Back in August, Business Insider UK compiled data from Forbesand Goal.com to reveal the net worth of the top 10 richest football players in the world.
It was Cristiano Ronaldo who came out on top with a net worth of £250 million, followed closely by Lionel Messi in second with £230 million.
Zlatan Ibrahimovic then came in at third with £110 million, while Wayne Rooney (£93 million) and Eden Hazard (£77 million) placed fourth and fifth respectively.
The remainder of the top 10 reads as follows, from sixth to tenth:
Gareth Bale (£56 million), Neymar (£49 million), Yaya Toure (£43 million), Sergio Aguero (£40 million), John Terry (£39 million).
It’s no surprise that Ronaldo and Messi top the charts given they both earn in excess of £350,000-per-week, though Messi recently signed a new contract worth £500,000-per-week.
However, it turns out Ronaldo isn’t technically the world’s richest football player, because somewhere in the Premier League, there’s a 19-year-old worth €20 billion.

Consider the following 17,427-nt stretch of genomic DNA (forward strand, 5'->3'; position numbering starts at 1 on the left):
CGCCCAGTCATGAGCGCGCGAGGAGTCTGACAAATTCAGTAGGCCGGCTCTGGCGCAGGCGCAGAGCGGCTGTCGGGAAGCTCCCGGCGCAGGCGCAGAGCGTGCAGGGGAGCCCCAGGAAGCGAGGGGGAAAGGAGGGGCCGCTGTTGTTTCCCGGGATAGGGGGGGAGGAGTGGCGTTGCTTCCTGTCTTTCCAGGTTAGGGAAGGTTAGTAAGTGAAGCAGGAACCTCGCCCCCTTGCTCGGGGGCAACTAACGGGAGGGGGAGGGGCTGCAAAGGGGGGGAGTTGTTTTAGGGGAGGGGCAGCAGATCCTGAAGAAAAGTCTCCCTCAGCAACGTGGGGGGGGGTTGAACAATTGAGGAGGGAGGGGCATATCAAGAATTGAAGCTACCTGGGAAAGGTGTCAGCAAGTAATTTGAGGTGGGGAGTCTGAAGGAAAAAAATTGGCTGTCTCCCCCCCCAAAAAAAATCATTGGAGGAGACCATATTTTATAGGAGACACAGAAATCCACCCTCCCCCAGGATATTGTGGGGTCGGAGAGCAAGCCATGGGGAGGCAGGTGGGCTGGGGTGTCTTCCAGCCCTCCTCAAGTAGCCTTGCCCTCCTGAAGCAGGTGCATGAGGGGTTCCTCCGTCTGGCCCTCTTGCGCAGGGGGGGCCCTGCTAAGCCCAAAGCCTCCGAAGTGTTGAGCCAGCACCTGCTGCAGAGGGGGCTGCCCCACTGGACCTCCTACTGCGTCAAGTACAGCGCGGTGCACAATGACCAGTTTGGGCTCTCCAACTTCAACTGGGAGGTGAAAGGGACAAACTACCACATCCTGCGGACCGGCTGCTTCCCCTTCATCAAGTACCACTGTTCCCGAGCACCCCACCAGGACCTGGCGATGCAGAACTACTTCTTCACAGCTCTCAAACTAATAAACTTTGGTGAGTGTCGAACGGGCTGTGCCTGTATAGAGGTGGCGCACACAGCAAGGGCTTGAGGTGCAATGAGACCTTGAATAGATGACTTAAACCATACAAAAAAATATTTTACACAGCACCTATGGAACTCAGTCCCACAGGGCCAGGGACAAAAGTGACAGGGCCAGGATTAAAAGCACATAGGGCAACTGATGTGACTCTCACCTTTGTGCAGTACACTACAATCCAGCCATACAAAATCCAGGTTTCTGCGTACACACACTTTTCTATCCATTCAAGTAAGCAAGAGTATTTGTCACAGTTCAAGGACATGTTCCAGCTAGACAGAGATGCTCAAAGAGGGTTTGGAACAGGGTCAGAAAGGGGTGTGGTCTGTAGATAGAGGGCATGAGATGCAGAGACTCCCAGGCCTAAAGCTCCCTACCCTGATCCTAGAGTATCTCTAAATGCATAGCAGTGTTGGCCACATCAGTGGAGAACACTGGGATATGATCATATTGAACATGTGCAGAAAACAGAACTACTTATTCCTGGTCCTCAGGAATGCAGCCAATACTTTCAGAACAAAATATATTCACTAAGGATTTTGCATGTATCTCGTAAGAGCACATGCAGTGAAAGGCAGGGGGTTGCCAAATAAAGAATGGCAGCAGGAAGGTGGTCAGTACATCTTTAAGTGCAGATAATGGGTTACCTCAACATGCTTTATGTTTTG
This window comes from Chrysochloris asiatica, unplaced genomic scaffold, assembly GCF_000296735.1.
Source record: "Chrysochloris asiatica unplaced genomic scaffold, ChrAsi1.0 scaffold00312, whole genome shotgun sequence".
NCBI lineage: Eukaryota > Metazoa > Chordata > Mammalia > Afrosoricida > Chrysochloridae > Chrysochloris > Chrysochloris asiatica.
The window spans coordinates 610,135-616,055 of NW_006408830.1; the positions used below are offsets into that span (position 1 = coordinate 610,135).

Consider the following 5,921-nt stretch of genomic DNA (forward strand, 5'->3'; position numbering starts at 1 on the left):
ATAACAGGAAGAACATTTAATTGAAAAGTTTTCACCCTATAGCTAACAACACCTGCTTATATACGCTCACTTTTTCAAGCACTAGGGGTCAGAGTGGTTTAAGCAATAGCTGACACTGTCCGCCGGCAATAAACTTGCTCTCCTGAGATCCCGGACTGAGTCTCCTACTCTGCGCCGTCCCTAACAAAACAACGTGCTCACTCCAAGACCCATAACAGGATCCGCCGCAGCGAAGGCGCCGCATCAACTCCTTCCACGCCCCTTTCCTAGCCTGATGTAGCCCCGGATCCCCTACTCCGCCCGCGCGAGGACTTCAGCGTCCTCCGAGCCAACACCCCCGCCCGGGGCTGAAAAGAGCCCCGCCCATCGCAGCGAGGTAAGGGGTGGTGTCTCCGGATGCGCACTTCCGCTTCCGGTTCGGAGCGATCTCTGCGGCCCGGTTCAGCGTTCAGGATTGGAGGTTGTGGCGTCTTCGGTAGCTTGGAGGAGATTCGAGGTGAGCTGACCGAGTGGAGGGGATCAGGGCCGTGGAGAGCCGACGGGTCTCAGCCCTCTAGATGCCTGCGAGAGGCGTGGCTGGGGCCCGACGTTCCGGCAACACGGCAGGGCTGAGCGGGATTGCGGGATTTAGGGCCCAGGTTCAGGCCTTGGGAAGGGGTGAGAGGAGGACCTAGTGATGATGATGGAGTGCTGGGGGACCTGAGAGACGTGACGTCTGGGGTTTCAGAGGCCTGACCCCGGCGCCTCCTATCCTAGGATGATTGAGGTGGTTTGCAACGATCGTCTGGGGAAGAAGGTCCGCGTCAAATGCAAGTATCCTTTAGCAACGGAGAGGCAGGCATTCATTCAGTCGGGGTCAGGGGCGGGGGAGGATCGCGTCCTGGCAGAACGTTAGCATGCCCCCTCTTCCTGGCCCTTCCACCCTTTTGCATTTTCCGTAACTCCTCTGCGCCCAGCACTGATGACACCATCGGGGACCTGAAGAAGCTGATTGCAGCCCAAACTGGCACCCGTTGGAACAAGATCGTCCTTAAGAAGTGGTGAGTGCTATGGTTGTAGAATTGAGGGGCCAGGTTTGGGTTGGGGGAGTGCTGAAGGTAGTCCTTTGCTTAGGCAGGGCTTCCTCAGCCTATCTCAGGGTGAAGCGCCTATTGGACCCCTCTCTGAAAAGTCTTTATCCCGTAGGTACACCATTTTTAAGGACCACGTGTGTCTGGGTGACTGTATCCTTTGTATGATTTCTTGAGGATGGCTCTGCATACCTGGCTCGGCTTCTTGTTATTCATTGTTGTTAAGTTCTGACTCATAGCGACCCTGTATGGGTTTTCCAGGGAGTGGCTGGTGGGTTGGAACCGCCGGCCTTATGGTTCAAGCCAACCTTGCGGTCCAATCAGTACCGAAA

And no, that’s not a joke.
According to the Mirror, the world’s richest football player is actually Leicester City youngster Faiq Bolkiah, nephew of the Sultan of Brunei, Hassanal Bolkiah.
Faiq is an exciting winger who began his career in England with AFC Newbury, before spells at Southampton, Arsenal and Chelsea.
He’s now at Leicester currently playing for the reserves, but you need only look at his Instagram account to see what kind of lifestyle he leads.
Faiq’s father, Jefri Bolkiah, reportedly used to spend £35 million a MONTH on luxury cars, watches and white gold pens.
His car collection, which currently stands at 2,300, is unlike anything you’ve ever heard of, including Ferraris, Rolls-Royces and Bentleys.
And when Jefri turned 50, he paid Michael Jackson £12.5 million to perform a private concert at a stadium he had built just for the event. Wow.
Faiq may be set for life, but he remains focused on football and explained in a rare interview recently how his parents helped him to turn professional.
“I’ve played football since as early as I can remember and from a young age I’ve always enjoyed going out on the field and having the ball at my feet,” said the 19-year-old.
“My parents have always been supportive in helping me to achieve my dreams of being a footballer.
“They trained me hard both psychologically and physically through my childhood years, so I have to say they are my role models.”